Wembley is not, and never will be, ‘home’.
White Hart Lane was our home. And our magnificent new stadium will be home. We will remain in the same borough, on the very same site, breathing the same N17 air, living the same memories.
Wembley is entirely different; it’s in Brent, it’s leased, it is an impressive but impersonal stadium that belongs to someone else. We’re lodgers. As Chelsea probably will be soon.
But on Sunday it felt almost as near to being our ‘home’ as it ever will. Just like the team, our fans have taken a few matches to settle in, to acclimatise to the venue. Inspired by our team’s performance against Liverpool, the record 80,827 crowd generated an atmosphere to match.
Much has been made of the “Wembley hoodoo”, a narrative that conveniently forgets that some of our great Club’s finest moments have occurred at the very same ground; sealing the Double in 1961, Ricky Villa’s goal in 1981, Gazza’s free-kick in 1991, other FA Cup and League Cup wins. Of course, if you live in the ‘Sky-PL’ bubble that believes football only started in the 1990s, you have no sense, or even knowledge, of this perspective. Personally I fail to see why, say, a loss to Man United on penalties in the 2009 League Cup Final should have any more relevance to a ‘hoodoo’ today than what happened in 1961?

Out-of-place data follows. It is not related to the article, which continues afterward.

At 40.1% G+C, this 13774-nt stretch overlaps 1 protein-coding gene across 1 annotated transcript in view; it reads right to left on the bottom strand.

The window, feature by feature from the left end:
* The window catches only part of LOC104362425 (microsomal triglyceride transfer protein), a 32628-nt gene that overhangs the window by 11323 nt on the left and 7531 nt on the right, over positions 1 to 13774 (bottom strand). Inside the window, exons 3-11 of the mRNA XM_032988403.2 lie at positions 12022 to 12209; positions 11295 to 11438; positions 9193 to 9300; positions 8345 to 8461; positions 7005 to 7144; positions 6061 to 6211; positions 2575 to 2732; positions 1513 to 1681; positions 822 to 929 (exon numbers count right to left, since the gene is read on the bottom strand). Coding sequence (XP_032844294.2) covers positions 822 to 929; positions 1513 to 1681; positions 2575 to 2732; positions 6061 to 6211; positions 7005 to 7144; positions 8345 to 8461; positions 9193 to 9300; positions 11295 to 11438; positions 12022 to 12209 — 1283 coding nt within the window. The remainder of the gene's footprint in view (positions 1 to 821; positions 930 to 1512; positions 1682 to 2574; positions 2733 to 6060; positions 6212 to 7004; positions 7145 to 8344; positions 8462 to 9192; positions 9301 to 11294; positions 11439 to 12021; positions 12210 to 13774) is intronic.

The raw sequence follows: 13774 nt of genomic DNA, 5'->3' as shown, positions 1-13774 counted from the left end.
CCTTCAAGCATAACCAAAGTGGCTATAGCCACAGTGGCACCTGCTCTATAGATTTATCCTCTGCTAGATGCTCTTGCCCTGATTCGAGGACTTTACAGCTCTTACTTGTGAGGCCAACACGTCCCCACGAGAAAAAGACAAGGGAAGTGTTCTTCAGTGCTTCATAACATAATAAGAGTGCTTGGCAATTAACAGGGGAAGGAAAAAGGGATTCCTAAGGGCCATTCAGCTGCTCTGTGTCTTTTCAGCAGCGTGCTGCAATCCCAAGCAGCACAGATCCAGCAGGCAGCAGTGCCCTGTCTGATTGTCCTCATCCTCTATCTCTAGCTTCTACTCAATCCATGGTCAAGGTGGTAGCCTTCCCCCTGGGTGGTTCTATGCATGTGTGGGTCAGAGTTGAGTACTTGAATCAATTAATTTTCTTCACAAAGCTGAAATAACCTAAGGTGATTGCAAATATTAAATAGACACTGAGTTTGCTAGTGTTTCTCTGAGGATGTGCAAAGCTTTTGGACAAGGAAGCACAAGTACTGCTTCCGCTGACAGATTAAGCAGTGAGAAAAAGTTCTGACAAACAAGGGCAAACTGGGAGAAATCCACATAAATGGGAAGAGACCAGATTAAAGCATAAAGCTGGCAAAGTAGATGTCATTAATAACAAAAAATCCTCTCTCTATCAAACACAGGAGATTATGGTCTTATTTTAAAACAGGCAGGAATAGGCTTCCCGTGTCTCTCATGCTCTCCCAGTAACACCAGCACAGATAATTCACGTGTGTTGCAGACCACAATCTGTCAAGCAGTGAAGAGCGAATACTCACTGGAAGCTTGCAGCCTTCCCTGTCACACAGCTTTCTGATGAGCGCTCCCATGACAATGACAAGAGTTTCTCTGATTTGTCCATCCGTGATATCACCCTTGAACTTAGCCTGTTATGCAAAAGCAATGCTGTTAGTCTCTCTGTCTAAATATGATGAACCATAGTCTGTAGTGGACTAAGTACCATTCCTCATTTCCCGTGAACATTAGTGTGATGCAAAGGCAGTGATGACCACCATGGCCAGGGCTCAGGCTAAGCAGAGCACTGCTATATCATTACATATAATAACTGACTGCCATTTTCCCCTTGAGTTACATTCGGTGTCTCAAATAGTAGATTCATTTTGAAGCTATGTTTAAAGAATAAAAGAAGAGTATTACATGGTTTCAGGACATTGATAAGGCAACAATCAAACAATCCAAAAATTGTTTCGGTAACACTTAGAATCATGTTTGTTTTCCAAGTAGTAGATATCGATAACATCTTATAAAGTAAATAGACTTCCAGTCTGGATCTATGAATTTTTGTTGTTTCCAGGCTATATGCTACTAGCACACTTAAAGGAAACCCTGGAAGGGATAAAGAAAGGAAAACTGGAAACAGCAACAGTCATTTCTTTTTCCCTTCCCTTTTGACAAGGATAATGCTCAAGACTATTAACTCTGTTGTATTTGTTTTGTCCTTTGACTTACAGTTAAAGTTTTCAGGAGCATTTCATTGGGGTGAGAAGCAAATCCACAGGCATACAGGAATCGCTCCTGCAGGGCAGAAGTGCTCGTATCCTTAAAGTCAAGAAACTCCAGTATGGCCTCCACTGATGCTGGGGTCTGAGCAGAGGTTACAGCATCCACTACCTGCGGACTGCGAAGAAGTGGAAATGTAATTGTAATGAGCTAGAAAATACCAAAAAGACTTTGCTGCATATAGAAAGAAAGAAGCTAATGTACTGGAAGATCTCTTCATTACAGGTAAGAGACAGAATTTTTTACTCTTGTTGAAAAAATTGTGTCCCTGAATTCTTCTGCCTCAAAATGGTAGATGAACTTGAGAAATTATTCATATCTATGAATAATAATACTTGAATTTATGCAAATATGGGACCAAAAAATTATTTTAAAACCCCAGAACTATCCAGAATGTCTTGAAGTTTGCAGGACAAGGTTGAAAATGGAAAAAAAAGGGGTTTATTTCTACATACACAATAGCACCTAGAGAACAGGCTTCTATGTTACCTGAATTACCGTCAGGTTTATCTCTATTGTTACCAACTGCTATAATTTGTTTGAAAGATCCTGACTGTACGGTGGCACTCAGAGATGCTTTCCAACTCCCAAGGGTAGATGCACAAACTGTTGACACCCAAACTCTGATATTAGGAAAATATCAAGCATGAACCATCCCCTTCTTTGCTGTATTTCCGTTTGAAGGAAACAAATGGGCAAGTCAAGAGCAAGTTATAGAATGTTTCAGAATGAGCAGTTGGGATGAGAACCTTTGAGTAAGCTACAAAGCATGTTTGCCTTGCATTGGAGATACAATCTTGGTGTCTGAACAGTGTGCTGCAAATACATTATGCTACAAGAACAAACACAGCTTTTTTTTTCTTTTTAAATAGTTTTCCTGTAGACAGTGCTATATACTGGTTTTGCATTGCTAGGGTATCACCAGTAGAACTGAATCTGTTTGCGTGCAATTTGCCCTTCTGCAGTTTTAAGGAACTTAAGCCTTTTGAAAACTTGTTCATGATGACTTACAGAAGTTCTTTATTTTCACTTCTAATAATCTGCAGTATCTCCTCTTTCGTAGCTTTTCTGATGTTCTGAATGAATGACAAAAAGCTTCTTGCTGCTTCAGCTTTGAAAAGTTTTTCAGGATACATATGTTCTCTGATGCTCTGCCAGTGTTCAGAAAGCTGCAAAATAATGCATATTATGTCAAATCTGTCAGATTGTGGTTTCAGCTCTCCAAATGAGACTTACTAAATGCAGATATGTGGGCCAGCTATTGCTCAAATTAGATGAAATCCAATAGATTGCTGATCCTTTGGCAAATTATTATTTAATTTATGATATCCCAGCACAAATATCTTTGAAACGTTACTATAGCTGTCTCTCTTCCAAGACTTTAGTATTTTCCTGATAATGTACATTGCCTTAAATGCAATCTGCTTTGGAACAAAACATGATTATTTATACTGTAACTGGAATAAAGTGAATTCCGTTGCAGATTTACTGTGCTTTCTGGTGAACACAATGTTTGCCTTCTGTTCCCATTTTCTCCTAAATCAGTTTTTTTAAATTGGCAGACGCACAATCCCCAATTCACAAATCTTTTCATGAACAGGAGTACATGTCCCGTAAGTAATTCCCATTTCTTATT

What will surpass the atmosphere on Sunday? Winning a trophy at our ‘home’ ground. Carabao or FA Cup, I don’t mind. Both preferably. That would be a day we could genuinely put our feet up and say, ‘there’s no place like home’.
Meanwhile, West Ham have a longstanding (not temporary) problem. They have leased an impressive but impersonal stadium that belongs to someone else. It’s not even a football stadium. They’re lodgers. On an athletics track. But they have to try and make it ‘home’. It will take a long time.
So as we welcome them to Wembley for the Carabao Cup, let’s hope we can generate an atmosphere comparable to Sunday’s. COYS.